The McLaren 650S GT3 made its competitive debut at the 2014 Gulf 12 Hours. crankandpiston.com decided to dive in for a close look.We cannot display this gallery
As is often the case when it releases a new model, McLaren already had an enormous benchmark in place when it launched the brand new 650S GT3 at this year’s Goodwood Festival of Speed. Its predecessor, the 12C GT3, in just three full seasons of competing globally had taken three GT championships, 51 race victories and a further 71 podiums on top of that. When the new 650S GT3 landed in Abu Dhabi for its race debut at the Gulf 12 Hours (like the Bentley Continental GT3 before it), all eyes were on how Woking would handle the competition. crankandpiston.com were keen to find out first-hand at the Yas Marina Circuit.
There’s just under an hour ahead of the second six hours of the race (since its inaugural run in 2012, the Gulf ‘12 Hours’ has encompassed two six-hour races split by a two-hour interval), and so far things are looking good. Having emulated its predecessor with pole position on its race debut (the 12C GT3 doing so at the 24 Hours of Spa in 2011), the 650S GT3 maintained position in the top three for the first three hours – leading the way at intermittent moments – and was still lying third as the race entered the halfway point. With the world’s automotive media focusing on pit garage 26 at Yas, a podium and even victory seems do-able. Indeed, ahead of a full GT program in 2015, a strong showing for both #60 and #59 – the same number used by the legendary F1 GTR #01R when it won the ’95 24 Hours of Le Mans – in the Middle East is crucial. For McLaren GT MD Andrew Kirkaldy though, it’s just another step of a two year- test program and the ‘natural progression of an already successful racer’.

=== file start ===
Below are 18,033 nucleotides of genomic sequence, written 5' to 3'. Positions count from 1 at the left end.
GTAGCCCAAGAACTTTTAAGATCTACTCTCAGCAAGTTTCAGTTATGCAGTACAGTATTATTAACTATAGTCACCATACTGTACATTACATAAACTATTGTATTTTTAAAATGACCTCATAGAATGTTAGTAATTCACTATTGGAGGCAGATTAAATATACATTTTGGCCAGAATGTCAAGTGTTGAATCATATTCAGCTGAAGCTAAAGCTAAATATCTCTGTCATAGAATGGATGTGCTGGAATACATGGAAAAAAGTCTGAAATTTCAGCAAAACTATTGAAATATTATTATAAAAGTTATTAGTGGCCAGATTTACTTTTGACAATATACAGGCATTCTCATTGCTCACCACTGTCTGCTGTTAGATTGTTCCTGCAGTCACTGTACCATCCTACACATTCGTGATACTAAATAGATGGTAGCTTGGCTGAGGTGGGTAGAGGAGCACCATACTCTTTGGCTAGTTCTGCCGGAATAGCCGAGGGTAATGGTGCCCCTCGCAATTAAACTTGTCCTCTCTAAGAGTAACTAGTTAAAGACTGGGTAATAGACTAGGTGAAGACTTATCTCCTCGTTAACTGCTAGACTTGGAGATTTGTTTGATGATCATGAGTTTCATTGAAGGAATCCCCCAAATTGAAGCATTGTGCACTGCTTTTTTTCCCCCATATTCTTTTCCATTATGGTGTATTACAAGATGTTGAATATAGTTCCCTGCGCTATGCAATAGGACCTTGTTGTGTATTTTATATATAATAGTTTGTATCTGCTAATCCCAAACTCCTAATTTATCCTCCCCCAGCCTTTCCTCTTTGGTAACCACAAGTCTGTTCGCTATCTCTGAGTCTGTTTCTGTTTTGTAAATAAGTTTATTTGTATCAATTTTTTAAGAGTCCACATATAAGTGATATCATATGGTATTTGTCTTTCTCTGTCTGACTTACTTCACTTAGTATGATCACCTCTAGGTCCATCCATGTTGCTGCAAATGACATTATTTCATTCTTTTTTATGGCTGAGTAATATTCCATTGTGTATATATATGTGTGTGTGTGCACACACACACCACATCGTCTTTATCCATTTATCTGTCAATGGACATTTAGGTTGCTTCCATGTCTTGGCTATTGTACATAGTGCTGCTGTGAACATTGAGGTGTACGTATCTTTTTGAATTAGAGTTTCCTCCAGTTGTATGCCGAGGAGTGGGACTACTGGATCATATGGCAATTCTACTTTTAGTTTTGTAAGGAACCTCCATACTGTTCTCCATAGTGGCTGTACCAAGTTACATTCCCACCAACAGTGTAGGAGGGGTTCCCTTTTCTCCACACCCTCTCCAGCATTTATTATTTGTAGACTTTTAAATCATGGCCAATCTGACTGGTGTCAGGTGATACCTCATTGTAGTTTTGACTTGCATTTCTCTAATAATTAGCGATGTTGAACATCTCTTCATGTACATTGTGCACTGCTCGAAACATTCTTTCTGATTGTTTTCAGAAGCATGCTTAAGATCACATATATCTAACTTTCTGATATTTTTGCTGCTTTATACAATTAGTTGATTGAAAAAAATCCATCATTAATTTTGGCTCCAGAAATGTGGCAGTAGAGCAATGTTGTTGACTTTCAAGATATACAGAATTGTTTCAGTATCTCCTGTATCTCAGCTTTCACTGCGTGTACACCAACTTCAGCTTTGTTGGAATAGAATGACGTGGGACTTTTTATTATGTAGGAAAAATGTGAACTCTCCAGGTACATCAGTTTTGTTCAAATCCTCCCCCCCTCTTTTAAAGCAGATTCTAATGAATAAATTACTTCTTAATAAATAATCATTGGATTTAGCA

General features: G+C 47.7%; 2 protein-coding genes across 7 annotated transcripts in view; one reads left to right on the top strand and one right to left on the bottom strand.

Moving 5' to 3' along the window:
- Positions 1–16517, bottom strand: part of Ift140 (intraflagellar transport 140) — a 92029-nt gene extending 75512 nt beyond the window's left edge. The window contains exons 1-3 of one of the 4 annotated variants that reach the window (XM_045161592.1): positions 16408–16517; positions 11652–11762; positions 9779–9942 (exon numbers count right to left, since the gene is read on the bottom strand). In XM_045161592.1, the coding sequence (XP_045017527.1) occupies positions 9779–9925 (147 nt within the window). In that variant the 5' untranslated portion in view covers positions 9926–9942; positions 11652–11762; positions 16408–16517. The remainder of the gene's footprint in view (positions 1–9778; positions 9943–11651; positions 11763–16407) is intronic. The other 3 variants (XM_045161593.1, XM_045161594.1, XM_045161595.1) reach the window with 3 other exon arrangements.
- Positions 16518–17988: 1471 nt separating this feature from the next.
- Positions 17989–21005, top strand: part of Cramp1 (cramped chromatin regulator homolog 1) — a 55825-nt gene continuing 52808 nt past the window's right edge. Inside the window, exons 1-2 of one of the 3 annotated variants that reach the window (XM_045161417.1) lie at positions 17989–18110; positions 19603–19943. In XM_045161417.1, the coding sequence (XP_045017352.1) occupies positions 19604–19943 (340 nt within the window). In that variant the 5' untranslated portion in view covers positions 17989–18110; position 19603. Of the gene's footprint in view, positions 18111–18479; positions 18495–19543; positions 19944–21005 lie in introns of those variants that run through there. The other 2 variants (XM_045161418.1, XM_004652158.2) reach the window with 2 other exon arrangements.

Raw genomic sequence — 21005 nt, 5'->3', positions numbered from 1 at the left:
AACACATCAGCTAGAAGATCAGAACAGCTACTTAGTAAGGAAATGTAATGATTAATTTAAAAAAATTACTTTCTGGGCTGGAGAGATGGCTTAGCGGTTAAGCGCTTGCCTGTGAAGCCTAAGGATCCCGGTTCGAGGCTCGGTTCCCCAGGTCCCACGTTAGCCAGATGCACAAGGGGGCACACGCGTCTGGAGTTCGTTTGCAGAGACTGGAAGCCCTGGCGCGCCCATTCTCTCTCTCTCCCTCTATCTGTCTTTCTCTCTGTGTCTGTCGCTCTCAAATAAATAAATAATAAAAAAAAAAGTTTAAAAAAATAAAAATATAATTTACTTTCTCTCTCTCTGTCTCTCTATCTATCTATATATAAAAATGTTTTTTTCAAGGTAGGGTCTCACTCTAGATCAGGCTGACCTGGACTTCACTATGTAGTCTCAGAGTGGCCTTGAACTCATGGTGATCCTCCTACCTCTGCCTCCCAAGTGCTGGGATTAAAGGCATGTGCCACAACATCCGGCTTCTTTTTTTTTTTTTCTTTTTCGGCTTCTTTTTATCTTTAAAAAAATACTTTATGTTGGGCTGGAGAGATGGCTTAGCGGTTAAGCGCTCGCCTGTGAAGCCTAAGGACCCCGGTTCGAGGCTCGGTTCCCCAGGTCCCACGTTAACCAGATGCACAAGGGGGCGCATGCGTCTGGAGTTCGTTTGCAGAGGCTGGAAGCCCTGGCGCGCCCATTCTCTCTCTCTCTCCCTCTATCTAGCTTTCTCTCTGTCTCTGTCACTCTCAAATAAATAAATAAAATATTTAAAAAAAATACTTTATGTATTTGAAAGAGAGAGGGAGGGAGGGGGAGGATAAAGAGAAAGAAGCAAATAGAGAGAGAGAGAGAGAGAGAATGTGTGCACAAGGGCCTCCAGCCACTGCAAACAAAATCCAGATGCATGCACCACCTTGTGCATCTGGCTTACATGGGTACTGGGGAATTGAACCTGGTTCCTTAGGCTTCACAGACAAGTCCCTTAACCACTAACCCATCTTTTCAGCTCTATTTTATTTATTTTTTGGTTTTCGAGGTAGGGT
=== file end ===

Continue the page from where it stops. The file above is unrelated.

“Honestly the Gulf 12 Hours just works for us,” he told crankandpiston.com. “It’s just the right time of year to get here, get some racing done, and see what we may need to change ahead of the full season next year. We’re a little bit harder on fuel than we’d like but we’re quite happy with where we are at the moment.”
Given that the only cars ahead of the #59 650S GT3 – one of two McLaren GT’s entered – are former winners AF Corse (Ferrari 458 Italia GT3) and the Abu Dhabi Racing Black Falcon team (Mercedes SLS AMG GT3), Andrew’s confidence is justified, especially when we take a closer look at the 650S GT3 itself. Built on the base of its illustrious predecessor, McLaren’s second generation GT racer is the product of Computational Fluid Dynamics, and thus – as you expect – is hideously complicated. In layman’s terms (which fortunately Andrew sticks to for our benefit), key aerodynamic strengths lie in the aggressively designed front splitter, lightweight carbon-fibre bodywork, a wider track, the 2m long fixed rear wing, and air intake-heavy front bumper (through which the McLaren ‘face’ remains). Though they share the same name, there’s little the 650S GT3 shares with its road going namesake.